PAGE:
Psychologists usually view human development as consisting of a series of tasks or issues, each of which must be dealt with in turn. Thus infancy is about learning to trust, adolescence about independence and identity, and early adulthood about intimacy. But what is the psychological task of older adulthood?
Students of developmental psychology know the textbook answer, first given by psychoanalyst Erik Erikson: to achieve ego integrity, or, failing that, to lapse into despair. According to this view, the older adult engages in a life review, looking back over the decades at choices made, accomplishments, and outcomes. If that review results in the person concluding that he or she made a significant contribution and that life was meaningful, that person will have a sense of ego integrity. In contrast, those who see their lives as patterns of wrong choices, missed opportunities, and failures will experience despair.
Most of us older adults do think back over what we’ve done or failed to do with our lives. In my work as a therapist, I have worked with a number of older adults who were either struggling with discerning the meaning of their lives or had ended their life review washed up on the shoals of despair. Those who were eventually able to resolve these issues experienced significant relief. So life review is important. That’s not all that’s going on in our psyches, though.
One limitation of viewing late life as being primarily about ego integrity vs. despair is the emphasis this puts on the ego: on our individual self-evaluations and self-justifications. Is the ego that important? Aren’t we much more than the measure we take of ourselves? Another issue pertaining to life reviews is that such reviews may be quite inaccurate. Might not someone who has though the years been manipulative, exploitative, and pernicious but has well-rehearsed excuses for such faults end up feeling pretty good about his or her life? Might not a genuinely kind and nurturing person who is unfortunately rather self-critical focus only on past mistakes and wind up in despair?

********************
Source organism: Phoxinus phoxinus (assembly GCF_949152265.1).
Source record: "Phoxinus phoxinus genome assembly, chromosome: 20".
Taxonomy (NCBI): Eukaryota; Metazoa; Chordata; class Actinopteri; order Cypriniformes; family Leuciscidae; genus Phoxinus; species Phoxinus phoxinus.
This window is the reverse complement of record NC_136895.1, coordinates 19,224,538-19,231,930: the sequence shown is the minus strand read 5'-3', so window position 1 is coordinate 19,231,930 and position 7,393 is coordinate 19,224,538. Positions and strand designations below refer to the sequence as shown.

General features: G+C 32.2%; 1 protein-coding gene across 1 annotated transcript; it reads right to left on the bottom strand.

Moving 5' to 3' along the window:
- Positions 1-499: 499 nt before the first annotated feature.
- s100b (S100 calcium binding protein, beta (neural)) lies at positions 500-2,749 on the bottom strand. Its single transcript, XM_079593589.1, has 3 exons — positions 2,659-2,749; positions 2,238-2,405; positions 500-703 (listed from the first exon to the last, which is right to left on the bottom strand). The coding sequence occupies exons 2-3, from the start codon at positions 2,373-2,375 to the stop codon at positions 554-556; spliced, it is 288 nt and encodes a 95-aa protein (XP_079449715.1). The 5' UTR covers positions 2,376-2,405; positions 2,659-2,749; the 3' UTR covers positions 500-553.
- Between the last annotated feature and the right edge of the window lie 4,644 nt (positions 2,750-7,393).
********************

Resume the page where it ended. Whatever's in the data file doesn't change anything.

Thus, the process of life review may be less a true assessment of one’s accomplishments and more a manifestation of one’s defenses. Besides, in many cases life review doesn’t seem to be the final psychic act we perform. Many of us assess our lives around the time our career ends or our children leave home. We may then have more than thirty years still remaining to us. Will our psyches lie fallow for all that time?
An alternate conception of psychological development in late life holds that some older adults achieve gerotranscendence–a state characterized by decreased focus on the self and increased cosmic awareness. Still another view is that the main psychological issue of late life is to deal with the loss or relinquishment of many things that formerly give life meaning. Catholic priest Ronald Rolheiser is a proponent of this view:
“[P]erhaps the greatest spiritual and psychological challenge for us once we reach mid-life is to mourn our deaths and losses. Unless we mourn properly our hurts, our losses, life’s unfairness, our shattered dreams, our radical inconsummation, and all the life that we once had but that has now passed us by, we will live either in an unhealthy fantasy or an ever-intensifying bitterness.” The Holy Longing, p. 162,3
Astutely, Rolheiser notes that we need to grieve not only what we have lost but what we wished for but never had–“our shattered dreams, our radical inconsummation.” Rolheiser points out that if we never acknowledge what is gone, we live in unreality, i.e. in a world of fantasy. If we recognize what is gone but avoid grieving it, we are likely to become bitter.
The claim that the main psychological task of old age is to deal with loss and relinquishment seems rather bleak. Yet dealing with loss does not mean constant sorrow. There are significant positives that result from honestly looking at what we have lost or are going to lose. I’ll discuss those positives in an upcoming post.